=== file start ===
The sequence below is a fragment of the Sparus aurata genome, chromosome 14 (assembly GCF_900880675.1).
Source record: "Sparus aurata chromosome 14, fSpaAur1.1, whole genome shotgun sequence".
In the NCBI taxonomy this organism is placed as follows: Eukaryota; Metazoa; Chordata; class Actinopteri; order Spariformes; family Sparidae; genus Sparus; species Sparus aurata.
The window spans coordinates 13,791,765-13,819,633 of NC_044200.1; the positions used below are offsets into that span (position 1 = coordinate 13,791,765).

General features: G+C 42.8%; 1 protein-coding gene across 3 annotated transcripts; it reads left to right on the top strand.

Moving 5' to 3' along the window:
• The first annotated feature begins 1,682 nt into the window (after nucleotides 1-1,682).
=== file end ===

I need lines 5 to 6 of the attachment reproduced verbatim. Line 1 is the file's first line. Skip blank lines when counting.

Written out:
General features: G+C 42.8%; 1 protein-coding gene across 3 annotated transcripts; it reads left to right on the top strand.

Moving 5' to 3' along the window: